“The turn of the century served to prevent saving the planet and achieving a more just society”

“The turn of the century served to prevent saving the planet and achieving a more just society”

They will have eaten, already, in Cuba or in Mexico when a sense of admiration of both countries and of the twinning between cultures, united by the same language, begins to strum the strings of their guitar, just as they began to do in front of the public long ago. thirty years old, in the tables and halls of Madrid, in his Movida. Santiago Auserón, better known, among microphones and drumsticks from the stages of countless countries, as Juan Perro closes, tonight, the cycle of concerts in the Plaza Mayor of Valladolid on the last night of the Fair and Festivities of the Virgin of San Lorenzo.

He will do it in front of a local audience arranged in chairs, so that Covid does not skip the waiting queue, which will amount to 900 people, a situation that one of the members of Radio Futura talks about in two stadiums, one initial, the one of the return to the road and the stages, “with greater coldness” and, another, the one that takes place since the return to live was normalized, with “An incredible desire, on the part of the public, to communicate, where an understanding with the public and a particular intensity is generated”.

On its beginnings as one of the magical Radio Futura, Perro reflects on “the trace of the songs that has endured and that the parents themselves, those who listened live in the ’80s, have bequeathed to their children”. He also talks about how the seal of that band that served as the seed of Spanish pop-rock, along with many others, left him and his career, in which he focuses on the profusion of new content “through the confluence between the Spanish rock, jazz and Cuban music ”. Within himself, at 67, just turned 67, the musician continues with the goal of “Turn the popular Spanish song into an object of poetic and sound search, in a path that Radio Futura opened and which Juan Perro delves into”.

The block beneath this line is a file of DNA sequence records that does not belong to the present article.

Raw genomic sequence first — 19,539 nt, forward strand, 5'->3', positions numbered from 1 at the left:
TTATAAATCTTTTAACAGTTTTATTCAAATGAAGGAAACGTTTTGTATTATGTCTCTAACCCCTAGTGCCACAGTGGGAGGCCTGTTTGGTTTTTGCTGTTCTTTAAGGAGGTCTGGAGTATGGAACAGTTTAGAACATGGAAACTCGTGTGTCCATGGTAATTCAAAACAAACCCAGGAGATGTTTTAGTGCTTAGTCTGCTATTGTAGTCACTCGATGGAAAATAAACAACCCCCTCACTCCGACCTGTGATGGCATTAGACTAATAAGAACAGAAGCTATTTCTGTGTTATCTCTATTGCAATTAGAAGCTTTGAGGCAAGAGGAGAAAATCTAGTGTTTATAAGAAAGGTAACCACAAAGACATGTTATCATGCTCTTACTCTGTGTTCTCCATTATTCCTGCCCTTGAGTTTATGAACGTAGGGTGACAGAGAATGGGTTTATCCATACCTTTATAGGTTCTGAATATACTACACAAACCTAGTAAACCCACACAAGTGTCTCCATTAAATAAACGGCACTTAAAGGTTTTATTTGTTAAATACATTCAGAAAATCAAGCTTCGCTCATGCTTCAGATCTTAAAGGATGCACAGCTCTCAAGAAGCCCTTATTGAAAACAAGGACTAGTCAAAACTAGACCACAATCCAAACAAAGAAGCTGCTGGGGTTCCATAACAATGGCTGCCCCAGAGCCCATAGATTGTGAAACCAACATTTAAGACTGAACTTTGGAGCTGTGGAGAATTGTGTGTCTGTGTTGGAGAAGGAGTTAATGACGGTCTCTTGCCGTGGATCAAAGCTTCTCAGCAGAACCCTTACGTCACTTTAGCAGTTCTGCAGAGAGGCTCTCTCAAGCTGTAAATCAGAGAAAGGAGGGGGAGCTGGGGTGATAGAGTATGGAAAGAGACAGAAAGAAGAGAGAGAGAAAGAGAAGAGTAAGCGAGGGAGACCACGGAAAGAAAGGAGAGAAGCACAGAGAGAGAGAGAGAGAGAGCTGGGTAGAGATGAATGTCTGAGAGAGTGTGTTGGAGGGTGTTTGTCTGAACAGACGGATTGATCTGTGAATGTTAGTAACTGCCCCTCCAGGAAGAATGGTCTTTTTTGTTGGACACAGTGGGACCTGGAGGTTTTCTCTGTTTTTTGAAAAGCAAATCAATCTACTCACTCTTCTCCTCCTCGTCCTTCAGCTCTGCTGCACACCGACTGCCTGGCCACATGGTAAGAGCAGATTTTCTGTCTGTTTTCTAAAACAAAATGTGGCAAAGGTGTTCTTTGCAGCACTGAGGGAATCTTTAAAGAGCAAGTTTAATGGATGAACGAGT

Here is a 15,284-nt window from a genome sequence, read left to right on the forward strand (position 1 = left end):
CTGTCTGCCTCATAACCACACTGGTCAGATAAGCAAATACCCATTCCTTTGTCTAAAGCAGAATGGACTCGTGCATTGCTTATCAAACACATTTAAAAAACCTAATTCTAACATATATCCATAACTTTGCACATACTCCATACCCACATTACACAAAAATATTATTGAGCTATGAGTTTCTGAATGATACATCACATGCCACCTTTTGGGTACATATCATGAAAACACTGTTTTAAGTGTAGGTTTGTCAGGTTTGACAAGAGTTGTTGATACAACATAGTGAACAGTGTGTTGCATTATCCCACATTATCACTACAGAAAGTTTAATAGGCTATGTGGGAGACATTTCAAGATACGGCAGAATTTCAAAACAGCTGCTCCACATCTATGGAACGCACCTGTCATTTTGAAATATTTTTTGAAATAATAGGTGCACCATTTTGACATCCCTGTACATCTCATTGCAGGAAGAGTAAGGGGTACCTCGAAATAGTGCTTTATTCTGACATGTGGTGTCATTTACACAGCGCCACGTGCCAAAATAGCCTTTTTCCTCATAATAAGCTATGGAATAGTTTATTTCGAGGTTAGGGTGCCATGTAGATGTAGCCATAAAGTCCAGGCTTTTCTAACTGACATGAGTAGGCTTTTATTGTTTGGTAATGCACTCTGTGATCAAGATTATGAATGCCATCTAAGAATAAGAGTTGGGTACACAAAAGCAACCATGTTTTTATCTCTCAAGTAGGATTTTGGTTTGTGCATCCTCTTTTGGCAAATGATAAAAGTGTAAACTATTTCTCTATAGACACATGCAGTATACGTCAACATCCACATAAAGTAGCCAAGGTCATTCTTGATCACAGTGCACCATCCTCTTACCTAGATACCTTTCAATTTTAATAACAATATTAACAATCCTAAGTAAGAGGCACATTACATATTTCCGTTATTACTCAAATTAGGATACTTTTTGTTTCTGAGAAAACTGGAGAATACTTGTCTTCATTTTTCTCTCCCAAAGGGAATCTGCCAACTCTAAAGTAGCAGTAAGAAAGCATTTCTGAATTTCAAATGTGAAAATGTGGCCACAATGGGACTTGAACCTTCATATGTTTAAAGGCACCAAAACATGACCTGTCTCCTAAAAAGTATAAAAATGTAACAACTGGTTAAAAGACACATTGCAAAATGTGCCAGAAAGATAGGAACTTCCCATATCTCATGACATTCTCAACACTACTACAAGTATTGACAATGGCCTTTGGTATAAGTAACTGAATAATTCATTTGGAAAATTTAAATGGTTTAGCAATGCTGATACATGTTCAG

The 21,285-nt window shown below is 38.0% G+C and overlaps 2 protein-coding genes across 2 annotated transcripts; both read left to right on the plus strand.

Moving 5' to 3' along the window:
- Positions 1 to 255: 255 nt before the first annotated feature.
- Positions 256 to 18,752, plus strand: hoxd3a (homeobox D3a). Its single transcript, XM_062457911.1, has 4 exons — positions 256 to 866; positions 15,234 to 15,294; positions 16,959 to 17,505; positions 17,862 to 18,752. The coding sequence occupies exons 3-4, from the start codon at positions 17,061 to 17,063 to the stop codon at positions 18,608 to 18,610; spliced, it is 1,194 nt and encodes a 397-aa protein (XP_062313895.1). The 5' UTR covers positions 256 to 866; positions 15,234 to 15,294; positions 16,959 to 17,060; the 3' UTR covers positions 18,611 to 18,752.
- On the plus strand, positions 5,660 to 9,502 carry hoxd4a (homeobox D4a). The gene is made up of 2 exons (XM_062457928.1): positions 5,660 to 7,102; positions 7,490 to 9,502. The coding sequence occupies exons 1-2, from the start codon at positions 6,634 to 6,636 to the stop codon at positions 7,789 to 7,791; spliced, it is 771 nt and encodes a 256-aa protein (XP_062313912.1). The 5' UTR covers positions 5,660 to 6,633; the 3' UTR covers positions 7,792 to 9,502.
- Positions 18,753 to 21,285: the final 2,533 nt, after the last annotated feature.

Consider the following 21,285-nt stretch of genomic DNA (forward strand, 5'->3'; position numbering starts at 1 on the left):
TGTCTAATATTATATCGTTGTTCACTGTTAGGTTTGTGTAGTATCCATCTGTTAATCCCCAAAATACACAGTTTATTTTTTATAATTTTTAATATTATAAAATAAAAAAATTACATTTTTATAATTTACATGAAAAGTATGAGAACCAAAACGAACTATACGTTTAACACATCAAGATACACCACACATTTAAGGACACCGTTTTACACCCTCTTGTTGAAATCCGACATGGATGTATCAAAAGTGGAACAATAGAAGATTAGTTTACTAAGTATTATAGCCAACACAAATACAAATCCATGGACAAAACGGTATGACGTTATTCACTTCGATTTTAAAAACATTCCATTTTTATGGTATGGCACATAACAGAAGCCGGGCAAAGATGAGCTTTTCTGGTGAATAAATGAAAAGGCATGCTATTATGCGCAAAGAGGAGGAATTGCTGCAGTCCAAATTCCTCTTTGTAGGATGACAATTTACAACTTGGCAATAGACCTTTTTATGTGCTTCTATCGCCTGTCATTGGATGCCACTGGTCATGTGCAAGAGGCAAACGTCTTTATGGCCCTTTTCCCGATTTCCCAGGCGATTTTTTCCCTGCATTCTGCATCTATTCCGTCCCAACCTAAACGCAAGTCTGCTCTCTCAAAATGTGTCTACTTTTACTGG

Photo: La Huella Sonora

About his influences and the sources from which he has drank throughout his career, the artist shows “Juan Perro’s mask as a kind of title that connects with the vagabond musician, from the Mississippi bluesman to the Iberian minstrel of the Middle Ages, wandering figures that this mask tries to remember ”. In the memory, of the native of Zaragoza, of his earliest age as a “nomadic child” remains the wide range of musical stimuli and cultural concerns with which he lived on a daily basis. On the one hand, with his parents, at home, where His ears were delighted with the deep voices of the American cream, with references like Ella Fitzgerald or Nat King Cole. Also, on the other side of the coin was the restlessness inherent to youth in the inheritance received from the “constant search on the record players of the first ‘singles’”, where he begins to lean towards the Cuban rhythms that end up captivating him when, With Radio Futura, he got to know the island and “how Spanish-speaking blacks and mulattoes shaped verse, the subway, diction and, with them, created images.”